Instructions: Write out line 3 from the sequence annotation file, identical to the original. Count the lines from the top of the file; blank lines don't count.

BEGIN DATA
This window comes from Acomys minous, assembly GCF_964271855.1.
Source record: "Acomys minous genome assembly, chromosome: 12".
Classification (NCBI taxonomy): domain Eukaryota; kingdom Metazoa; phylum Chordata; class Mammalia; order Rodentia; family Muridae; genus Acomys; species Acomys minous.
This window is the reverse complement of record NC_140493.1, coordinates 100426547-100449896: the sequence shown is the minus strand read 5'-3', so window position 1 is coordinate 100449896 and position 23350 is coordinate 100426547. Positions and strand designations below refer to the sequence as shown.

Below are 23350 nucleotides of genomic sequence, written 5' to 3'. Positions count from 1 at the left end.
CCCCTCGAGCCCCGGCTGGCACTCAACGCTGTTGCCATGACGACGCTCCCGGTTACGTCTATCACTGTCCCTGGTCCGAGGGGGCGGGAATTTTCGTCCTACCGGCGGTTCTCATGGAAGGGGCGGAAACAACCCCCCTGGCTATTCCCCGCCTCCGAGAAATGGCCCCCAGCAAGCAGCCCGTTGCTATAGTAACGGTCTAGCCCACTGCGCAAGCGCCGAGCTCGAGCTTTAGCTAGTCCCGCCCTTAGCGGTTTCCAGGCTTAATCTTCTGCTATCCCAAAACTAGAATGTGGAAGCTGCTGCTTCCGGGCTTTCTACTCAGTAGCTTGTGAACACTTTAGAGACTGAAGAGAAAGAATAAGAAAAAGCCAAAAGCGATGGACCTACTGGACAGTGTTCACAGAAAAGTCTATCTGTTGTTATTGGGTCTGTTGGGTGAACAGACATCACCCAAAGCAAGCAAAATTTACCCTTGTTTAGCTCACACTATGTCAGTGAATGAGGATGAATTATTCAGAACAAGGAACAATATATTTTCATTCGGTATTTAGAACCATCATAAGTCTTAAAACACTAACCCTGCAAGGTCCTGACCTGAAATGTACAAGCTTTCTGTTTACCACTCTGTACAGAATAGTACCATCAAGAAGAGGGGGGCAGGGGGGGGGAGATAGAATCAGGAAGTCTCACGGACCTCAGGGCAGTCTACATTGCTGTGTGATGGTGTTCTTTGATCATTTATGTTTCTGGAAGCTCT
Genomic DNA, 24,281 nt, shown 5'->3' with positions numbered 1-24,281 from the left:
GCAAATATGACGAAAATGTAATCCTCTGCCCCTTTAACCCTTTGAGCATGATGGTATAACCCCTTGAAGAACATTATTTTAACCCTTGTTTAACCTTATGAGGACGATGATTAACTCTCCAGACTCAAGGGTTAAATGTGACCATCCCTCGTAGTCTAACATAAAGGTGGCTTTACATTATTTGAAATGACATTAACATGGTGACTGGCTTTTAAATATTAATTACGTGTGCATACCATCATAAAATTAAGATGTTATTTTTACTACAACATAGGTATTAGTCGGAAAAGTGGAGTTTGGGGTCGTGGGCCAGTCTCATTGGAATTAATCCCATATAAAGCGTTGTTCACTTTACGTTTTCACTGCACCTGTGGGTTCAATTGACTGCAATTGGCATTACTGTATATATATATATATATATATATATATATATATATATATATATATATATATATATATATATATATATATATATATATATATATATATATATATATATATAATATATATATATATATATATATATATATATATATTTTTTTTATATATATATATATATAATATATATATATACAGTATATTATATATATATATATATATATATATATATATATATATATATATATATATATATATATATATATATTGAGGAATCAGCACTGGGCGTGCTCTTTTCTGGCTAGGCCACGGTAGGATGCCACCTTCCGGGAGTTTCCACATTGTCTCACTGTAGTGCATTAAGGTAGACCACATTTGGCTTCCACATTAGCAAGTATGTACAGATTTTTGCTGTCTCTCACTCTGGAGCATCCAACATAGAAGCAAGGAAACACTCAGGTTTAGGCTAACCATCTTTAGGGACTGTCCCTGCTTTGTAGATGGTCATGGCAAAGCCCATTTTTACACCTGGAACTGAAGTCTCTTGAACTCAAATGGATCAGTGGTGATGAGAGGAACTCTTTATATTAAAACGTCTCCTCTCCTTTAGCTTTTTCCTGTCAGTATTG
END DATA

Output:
Classification (NCBI taxonomy): domain Eukaryota; kingdom Metazoa; phylum Chordata; class Mammalia; order Rodentia; family Muridae; genus Acomys; species Acomys minous.